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Does GR say anything about solid angle deficit?

  1. Mar 27, 2008 #1

    Jonathan Scott

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    We describe mass as creating "curvature" in the universe. Taking a simplified lower dimensional analogy, the universe at a point in time could be seen on average as being like the surface of a ball, but at a more detailed level the surface could consist of shallow cones (made of locally flat material) around rounded locations corresponding to masses. With this model, the proportion of the total mass enclosed within any loop would be equal to the total angular deficit around that loop as a proportion of 4 pi.

    When GR is used to derive the shape of space around a central object, as in the Schwarzschild solution, the assumption is made that space at a sufficient distance from the central mass is flat. However, I feel that since the universe is finite, some property similar to the angular deficit should probably apply, so the exact limit would not be flat but rather something like a 3D cone, representing a fraction of a finite universe. (That is, the space would be locally flat, like a paper cone, but would be missing a finite angle around a central object).

    For example, one hypothesis by analogy with the ball model might be that there would be a solid angle deficit equal to 8 pi times the fraction of the total mass of the universe enclosed by a surface.

    I'm only familiar with GR being used for cosmological solutions and for local central solutions, and not anything in between. Is there any known GR result which might relate to this "solid angle deficit" or any similar way of describing the shape of space at a boundary which encloses a large amount of mass but is at a large distance from the central mass?
     
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  3. Mar 27, 2008 #2

    Mentz114

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    Wow, I have trouble getting my head around that. Are you perhaps talking about 'parallel transport' or holonomy ? If you're not familiar with those terms, try doing a look-up.

    If you think the universe is finite, have a look at the Robertson-Walker space-time with k = 0. At any given time, the spatial part has constant curvature.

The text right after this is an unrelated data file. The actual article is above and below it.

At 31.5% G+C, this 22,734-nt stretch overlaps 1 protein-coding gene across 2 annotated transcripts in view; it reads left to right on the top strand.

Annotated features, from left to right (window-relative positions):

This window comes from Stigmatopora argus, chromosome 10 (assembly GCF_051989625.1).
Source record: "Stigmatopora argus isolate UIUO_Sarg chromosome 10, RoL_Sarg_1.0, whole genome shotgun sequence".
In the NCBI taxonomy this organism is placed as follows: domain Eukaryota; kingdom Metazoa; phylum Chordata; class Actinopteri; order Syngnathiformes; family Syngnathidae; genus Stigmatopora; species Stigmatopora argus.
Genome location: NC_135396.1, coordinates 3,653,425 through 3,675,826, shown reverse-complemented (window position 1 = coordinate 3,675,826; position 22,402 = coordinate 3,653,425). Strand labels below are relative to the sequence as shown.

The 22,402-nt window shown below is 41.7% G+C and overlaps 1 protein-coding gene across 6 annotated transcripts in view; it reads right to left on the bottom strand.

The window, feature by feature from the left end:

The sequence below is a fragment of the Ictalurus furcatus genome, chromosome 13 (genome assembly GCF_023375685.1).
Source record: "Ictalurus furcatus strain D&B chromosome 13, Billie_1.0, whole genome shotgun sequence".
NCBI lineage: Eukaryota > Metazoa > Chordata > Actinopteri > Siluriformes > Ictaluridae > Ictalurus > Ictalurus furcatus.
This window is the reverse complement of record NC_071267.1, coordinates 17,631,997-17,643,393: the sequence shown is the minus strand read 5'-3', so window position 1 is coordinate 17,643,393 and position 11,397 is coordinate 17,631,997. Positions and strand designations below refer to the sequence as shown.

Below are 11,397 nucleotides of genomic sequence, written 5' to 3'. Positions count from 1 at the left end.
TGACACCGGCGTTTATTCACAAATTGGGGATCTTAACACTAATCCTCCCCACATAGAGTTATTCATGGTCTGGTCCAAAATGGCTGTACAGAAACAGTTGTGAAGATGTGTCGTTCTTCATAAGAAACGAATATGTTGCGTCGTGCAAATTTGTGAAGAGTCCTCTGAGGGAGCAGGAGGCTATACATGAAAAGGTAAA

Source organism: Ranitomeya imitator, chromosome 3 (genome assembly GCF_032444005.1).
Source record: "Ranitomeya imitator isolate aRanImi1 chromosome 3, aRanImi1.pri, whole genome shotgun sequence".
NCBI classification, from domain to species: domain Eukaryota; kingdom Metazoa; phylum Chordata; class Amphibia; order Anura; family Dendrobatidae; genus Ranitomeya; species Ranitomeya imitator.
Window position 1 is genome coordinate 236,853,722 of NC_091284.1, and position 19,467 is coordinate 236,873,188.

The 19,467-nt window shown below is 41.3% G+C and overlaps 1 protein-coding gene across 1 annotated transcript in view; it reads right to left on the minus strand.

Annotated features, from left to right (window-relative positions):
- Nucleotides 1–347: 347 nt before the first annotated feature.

Last edited: Mar 28, 2008
  4. Mar 27, 2008 #3
    This FAQ http://www.astro.ucla.edu/~wright/cosmo_constant.html

    suggests the bulk of the recent evidence points towards a universe with positive curvature and therefore a closed and finite universe.
     
  5. Mar 28, 2008 #4

    Mentz114

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    Hi Kev:

    that's an interesting link. I don't have a view on whether the universe is bounded/unbounded, I just thought the OP could investigate his problem in a GR cosmological context. It would be interesting work out whether a vector is parallel transported around a circle radius r in a FLRW space-time.

    M
     
  6. Mar 29, 2008 #5

    Jonathan Scott

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    OK, I've looked up parallel transport and holonomy, and yes, it's related to that. However, this is obviously very closely related to the concept of "angular deficit" (as in Descarte's law of closure deficit), sometimes called "angular defect", yet there seem to be very few references which link the two.

    I've now found that Greg Egan has a web page called "General Relativity in 2+1 dimensions" which does mention all of these terms and uses a very similar model to the one I described in the first post in this thread. However, I've not been able to find anything about this in the usual space-time dimensions.
     
    Last edited: Mar 29, 2008
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